made in the opinion to a prior decision by the same court (Dunlap v. Gallatin Co., 15 Ill. 7, 9), wherein it was declared, in substance, with reference, it is true, to a tax on realty, that a tax levied by the state is not an ordinary debt, but that, being levied for the support of the government, it takes precedence of all other demands against the owner. In the state of Iowa taxes assessed on personal property are made a lien on real estate owned by the taxpayer, and in that state it was first held (Trust Co. v. Young, 81 Iowa, 732, 39 N. W. 116, and 46 N. W. 1103) that the lien for such a personal tax upon realty of the taxpayer was superior to the lien of a mortgage thereon which was executed before the personal tax became a lien, although the statute of the state was silent as to the relative merits of such liens. This decision was based mainly on the ground that, if the superiority of the tax lien was not upheld. the state would be relegated to the position of an ordinary junior lienholder, and would be compelled to redeem from prior liens to collect its taxes, and in many cases would be defeated in the collection of the same by reason of the existence of prior liens in favor of individuals. In a later case (Bibbins v. Clark, 90 Iowa, 230, 57 N. W. 884, and 59 N. W. 290) a majority of the then members of the supreme court of that state reached a differ'ent conclusion, holding with respect to a lien on realty for personal taxes that it is inferior to the lien of a mortgage executed before the tax was assessed or became a lien. To the same effect is a decision by the i>upreme court of South Dakota (:\filler v. Anderson, 1 S. D. 539, 47 :N. W. 957), and a decision by the court of appeals of Colorado (Qifford v. Callaway, 8 Colo. App. 359, 4G Pac. fi26). In the casp of Macknet v. City of Newark, 42 N. J. Law, :38, where a city charter made an <lssessment for taxes a lien on all lands of the taxpayel' within the city, it was held that the lien f.or so much of the tax as was assessed on personal property was subject to the lien of a prior mortgage on the property of the taxpayer. The question whether the lien declared by the last clause of section 162;\, supra, takes precedence of prior liens held by private per80ns on personalty of which the taxpayer is the owner when the tax lists are delivered to the county treasurer, or whether it is inferior to sue II liens, has never been considered by the supreme court of the state of Minnesota, and, in the absence of an adjudication by that court, we feel at liberty to express an independent judgment. It has been held frequently that a tax lawfully imposed by thl' state on its citizens is not an ordinary debt, but is an obligation which by its very nature should be regarded as paramount to all other demands against the taxpayer, although the law imposing the tax does not in express terms declare such priority. And in some well-considered cases the same priority has been accorded to a tax, although the statute imposing it failed to provide in so many words that it should be a lien on the property of the taxpayer'. Such decisions proceed on the theory that the maintenance of good government and the public welfare are to such an extent dependent upon the prompt collection of taxes that demands of that na ture should take precedence of all claims founded upon private con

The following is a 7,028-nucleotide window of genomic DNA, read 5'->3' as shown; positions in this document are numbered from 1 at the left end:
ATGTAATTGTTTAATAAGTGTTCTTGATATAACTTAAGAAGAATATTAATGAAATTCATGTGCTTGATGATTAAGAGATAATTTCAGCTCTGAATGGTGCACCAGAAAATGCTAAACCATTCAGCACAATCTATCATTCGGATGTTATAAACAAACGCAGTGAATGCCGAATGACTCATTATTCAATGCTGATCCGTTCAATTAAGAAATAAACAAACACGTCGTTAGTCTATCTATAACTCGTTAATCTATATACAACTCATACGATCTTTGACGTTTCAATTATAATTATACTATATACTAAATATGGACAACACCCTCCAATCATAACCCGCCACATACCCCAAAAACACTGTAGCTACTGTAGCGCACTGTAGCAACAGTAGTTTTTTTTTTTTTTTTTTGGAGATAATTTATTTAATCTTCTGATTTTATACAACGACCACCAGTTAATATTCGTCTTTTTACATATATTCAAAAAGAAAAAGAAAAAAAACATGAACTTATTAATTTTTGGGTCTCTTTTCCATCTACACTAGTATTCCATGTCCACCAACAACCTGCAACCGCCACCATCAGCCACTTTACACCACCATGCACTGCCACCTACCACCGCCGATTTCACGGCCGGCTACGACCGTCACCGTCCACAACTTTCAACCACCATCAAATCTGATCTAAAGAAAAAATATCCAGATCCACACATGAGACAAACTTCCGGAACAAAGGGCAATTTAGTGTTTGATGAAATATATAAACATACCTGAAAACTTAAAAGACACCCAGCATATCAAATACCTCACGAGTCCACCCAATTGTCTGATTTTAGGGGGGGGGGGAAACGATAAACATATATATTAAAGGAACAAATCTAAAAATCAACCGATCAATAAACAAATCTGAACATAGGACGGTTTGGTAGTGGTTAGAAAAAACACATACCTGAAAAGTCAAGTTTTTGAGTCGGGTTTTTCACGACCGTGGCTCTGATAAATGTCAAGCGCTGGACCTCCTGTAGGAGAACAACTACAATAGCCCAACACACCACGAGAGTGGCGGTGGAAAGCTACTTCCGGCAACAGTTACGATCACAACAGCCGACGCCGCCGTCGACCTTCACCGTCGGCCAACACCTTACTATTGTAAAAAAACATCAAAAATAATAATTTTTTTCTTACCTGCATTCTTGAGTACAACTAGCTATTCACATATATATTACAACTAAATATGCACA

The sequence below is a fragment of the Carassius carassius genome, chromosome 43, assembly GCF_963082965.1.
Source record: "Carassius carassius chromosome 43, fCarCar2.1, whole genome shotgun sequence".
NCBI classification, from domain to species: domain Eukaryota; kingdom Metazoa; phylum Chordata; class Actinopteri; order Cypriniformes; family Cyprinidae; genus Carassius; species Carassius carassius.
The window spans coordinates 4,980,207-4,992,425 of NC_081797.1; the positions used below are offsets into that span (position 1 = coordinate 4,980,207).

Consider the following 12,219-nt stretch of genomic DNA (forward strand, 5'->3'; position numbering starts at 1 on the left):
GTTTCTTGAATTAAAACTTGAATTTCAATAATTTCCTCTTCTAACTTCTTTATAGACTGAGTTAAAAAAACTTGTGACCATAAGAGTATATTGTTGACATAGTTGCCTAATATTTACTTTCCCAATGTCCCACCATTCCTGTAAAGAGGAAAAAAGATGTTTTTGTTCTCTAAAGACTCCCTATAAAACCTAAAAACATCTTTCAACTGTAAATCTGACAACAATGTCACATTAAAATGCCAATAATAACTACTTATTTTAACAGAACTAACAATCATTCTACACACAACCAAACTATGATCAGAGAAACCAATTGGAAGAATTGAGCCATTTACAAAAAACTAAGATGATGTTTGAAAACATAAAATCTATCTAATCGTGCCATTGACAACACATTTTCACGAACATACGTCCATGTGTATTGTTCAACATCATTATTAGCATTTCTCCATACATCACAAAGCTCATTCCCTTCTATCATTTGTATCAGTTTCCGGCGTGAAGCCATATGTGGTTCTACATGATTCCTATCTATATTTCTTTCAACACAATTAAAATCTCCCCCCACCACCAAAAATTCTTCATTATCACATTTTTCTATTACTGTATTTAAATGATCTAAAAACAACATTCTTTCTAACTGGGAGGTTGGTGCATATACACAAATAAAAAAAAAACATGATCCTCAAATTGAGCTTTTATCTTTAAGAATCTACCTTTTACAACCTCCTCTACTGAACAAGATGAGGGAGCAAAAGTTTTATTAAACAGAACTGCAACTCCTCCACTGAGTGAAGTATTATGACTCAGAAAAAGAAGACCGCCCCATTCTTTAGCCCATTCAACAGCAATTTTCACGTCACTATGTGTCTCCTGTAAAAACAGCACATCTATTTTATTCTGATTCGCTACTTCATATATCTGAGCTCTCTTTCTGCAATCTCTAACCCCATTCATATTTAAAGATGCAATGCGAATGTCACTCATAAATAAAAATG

tracts. Butler v. Baily, 2 Bay, 244, 249; Gledney v. Deavors, 8 Ga. 479, 481, 482; Dunlap v. Gallatin Co., 15 Ill. 7, 9; Parker v. Baxter, 2 GraJ, 185; George v. RailwaJ Co., 44 Fed. 117, 119; Central Trust Co. New York CitJ & N. R. Co., 110 K. Y.250, 257, 18 N. E.92; Greeley v, Bank, 98 Mo. 458, 460, 11 S. WRnfltman v. ThaJer, 60 N. H.408, 418; Jarvis v. Peck, 19 Wis. 74; Bank v. Billings, 4 Pet. 514, 562. These decisions also express a thought which is generally prevalent in the public mind that taxes levied bJ' the state for its own support are founded upon a higher obligation than other demands. 'l'he fact has also been recognized from time immemorial that every ought to be armed with the requisite power to enforce the collection of taxes without fail, and to compel the prompt payment of whatewl' imposts it sees fit to levy for its own suppor-t. In view of that necessity it has been a common practice to provide summary remedies for enforcing such demands, which have been upheld by the courts whenever assailed, although it is quite probable that some of the remedies so provided could not have been sustained as affording due process of law, if the proceedings had related to the collection of purely private debts. Murray's Lessee v. Improvement Co., 18 How. 272, 277,280; Hersee v. Porter, 100 N. Y. 403, 409, 411, 3 N. E. 338; Sears v. Cottrell, 5 Mieh. 251. In the case in hand it is not necessary to infer the existence of a lien for the taxes in controversy, because of the character of the indebtedness, as has been done in some cases, since the state statute has, in unmistakable language, given a lien therefor upon aU the personal property of the taxpayer owned by him when the tax lists are received by the county treasurer. Moreover, it cannot be successfully asserted that, in view of the prior mortgage covering the property upon which the sheriff proposed to levy, it was not the personal property of the Water Company when the tax lists were received by the county treasurer, within the meaning of the statute, since, according to the modern view, a mortgagee has a mere lien on the property covered by his mortgage, and is not regarded as the owner thereof. Trust Co. v. Young, 81 Iowa, 732, 739, 39 N. W. Uti, and 46 N. W. 1103. The sole question at issue, then, is whether the lien Of the state should be regarded as inferior to that of the mortgagee because the legislature did not expressly declare that it should be paramount. In behalf of the appellee it is conceded, apparently, that if the taxes in question had been levied upon real property the lien would prevail over a prior incumbrance thereon, without any express legislative declaration to that effect, and so it has been held on several occasions. Parker v. Baxter, 2 Gray, 185; Eastman v. Thayer, 60 N. H. 408, and cases heretofore cited. This 'rule with respect to the lien for real taxes is said to be due, however, to the fact that SUch taxes are assessed originally against the very thing to which the lien applies, whereas personal taxes are assessed against the person, and that when, as in the case at bar, the statute gives a lien for personal taxes on personal property of the taxpayer owned at a certain time, it is not a lien upon the same property on account of which the assessment was levied, and is therefore a lien of less dignity. With reference to this distinetion